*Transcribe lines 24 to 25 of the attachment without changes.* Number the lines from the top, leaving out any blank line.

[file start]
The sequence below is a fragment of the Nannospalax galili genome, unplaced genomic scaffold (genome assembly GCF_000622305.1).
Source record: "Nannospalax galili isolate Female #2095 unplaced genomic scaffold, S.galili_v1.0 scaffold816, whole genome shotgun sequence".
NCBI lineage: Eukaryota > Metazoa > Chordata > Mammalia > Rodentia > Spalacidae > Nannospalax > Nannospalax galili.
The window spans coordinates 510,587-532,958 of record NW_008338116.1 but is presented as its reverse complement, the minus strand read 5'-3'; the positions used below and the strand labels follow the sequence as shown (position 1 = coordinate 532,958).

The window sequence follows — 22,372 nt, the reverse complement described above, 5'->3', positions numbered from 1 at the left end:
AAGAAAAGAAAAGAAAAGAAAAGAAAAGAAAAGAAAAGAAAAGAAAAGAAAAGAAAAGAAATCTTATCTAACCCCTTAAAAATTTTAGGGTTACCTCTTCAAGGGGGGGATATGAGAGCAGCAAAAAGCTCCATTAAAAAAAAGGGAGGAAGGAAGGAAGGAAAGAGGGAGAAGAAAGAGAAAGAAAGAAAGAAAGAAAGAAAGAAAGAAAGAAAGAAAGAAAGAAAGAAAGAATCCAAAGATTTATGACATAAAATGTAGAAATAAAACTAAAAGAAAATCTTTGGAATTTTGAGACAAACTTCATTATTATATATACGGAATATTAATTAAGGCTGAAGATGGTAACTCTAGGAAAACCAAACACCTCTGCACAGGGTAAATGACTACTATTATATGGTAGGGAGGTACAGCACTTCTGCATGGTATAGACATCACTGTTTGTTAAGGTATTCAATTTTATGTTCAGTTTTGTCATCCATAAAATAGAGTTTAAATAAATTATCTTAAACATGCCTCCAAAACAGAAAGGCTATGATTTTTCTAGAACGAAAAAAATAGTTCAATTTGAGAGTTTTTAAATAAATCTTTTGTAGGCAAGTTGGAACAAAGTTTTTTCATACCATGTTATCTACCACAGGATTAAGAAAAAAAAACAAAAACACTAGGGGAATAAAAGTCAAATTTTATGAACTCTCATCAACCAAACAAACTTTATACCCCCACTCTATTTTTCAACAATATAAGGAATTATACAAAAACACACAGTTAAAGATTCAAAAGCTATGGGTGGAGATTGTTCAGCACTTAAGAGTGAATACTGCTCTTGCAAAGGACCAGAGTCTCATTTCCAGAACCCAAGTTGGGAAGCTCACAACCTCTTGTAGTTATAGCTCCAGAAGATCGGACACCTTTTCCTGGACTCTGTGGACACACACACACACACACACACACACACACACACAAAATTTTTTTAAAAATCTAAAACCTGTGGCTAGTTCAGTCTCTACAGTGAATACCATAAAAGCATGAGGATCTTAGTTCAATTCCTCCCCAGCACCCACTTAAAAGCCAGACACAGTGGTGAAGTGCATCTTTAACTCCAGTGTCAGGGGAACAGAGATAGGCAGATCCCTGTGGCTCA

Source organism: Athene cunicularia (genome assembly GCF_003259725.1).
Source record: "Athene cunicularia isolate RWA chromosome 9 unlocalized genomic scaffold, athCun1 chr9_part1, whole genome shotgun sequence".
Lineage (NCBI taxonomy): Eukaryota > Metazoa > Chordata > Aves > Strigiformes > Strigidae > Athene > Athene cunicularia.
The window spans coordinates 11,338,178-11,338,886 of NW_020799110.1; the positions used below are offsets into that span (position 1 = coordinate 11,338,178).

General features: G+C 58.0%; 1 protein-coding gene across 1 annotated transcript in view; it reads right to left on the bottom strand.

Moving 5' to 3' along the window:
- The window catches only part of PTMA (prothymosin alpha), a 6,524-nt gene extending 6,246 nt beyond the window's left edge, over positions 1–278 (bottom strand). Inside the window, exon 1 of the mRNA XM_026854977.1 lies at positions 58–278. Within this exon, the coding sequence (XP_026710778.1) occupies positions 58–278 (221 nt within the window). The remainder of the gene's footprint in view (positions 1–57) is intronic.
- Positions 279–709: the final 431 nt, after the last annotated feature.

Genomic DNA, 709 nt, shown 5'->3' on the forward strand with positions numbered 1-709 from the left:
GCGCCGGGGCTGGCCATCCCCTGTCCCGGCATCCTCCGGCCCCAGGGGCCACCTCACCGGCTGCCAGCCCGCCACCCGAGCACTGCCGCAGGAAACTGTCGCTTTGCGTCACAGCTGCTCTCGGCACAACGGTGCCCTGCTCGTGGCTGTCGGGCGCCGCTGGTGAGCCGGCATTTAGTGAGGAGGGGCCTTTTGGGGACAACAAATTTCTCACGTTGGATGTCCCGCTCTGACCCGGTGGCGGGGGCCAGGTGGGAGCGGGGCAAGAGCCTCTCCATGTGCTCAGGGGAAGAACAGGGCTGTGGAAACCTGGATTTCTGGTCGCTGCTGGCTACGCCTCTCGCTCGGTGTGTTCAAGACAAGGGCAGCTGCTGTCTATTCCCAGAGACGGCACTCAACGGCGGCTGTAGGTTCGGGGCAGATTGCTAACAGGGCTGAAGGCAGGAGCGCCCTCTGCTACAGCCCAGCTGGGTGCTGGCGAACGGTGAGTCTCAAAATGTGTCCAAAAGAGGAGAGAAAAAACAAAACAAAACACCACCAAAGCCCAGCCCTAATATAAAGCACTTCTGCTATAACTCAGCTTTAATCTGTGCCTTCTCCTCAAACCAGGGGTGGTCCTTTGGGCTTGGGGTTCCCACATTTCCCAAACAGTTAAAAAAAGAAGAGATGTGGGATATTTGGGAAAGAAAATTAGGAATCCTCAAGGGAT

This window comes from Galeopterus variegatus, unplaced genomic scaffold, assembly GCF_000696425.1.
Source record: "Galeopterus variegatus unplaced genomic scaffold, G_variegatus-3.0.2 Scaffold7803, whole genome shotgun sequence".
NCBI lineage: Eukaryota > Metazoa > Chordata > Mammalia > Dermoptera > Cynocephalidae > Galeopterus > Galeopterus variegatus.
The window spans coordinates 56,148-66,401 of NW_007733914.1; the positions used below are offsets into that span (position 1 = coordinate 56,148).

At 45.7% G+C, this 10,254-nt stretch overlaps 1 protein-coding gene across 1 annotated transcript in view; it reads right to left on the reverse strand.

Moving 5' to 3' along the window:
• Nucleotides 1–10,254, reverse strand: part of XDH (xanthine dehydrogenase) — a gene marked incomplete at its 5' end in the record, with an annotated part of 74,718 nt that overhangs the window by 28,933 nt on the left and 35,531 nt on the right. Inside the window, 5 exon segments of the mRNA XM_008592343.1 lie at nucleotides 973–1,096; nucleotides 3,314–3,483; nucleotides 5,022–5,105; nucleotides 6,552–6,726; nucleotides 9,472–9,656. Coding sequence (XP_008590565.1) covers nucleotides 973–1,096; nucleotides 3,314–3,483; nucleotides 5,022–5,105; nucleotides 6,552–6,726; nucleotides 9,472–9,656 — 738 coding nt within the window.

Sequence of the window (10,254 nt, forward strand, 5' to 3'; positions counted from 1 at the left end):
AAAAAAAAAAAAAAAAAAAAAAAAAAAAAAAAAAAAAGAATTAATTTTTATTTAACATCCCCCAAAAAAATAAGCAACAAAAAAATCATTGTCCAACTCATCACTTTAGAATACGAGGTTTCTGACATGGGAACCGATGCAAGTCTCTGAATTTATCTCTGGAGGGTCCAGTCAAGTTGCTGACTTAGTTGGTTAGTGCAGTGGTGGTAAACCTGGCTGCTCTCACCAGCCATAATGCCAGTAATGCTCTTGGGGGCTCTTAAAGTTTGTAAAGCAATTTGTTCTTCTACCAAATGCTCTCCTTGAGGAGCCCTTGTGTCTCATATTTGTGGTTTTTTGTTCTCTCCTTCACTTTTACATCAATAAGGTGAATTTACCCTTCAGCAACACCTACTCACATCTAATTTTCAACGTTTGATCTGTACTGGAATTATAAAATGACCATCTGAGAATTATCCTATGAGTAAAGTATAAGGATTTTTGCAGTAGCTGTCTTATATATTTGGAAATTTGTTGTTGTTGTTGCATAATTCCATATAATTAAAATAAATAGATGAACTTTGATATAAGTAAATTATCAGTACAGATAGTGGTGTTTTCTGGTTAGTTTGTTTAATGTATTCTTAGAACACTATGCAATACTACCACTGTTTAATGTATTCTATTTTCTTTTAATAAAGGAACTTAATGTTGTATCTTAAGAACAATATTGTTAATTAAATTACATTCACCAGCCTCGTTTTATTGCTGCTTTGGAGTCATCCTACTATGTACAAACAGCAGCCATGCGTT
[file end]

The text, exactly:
Sequence of the window (10,254 nt, forward strand, 5' to 3'; positions counted from 1 at the left end):
AAAAAAAAAAAAAAAAAAAAAAAAAAAAAAAAAAAAAGAATTAATTTTTATTTAACATCCCCCAAAAAAATAAGCAACAAAAAAATCATTGTCCAACTCATCACTTTAGAATACGAGGTTTCTGACATGGGAACCGATGCAAGTCTCTGAATTTATCTCTGGAGGGTCCAGTCAAGTTGCTGACTTAGTTGGTTAGTGCAGTGGTGGTAAACCTGGCTGCTCTCACCAGCCATAATGCCAGTAATGCTCTTGGGGGCTCTTAAAGTTTGTAAAGCAATTTGTTCTTCTACCAAATGCTCTCCTTGAGGAGCCCTTGTGTCTCATATTTGTGGTTTTTTGTTCTCTCCTTCACTTTTACATCAATAAGGTGAATTTACCCTTCAGCAACACCTACTCACATCTAATTTTCAACGTTTGATCTGTACTGGAATTATAAAATGACCATCTGAGAATTATCCTATGAGTAAAGTATAAGGATTTTTGCAGTAGCTGTCTTATATATTTGGAAATTTGTTGTTGTTGTTGCATAATTCCATATAATTAAAATAAATAGATGAACTTTGATATAAGTAAATTATCAGTACAGATAGTGGTGTTTTCTGGTTAGTTTGTTTAATGTATTCTTAGAACACTATGCAATACTACCACTGTTTAATGTATTCTATTTTCTTTTAATAAAGGAACTTAATGTTGTATCTTAAGAACAATATTGTTAATTAAATTACATTCACCAGCCTCGTTTTATTGCTGCTTTGGAGTCATCCTACTATGTACAAACAGCAGCCATGCGTT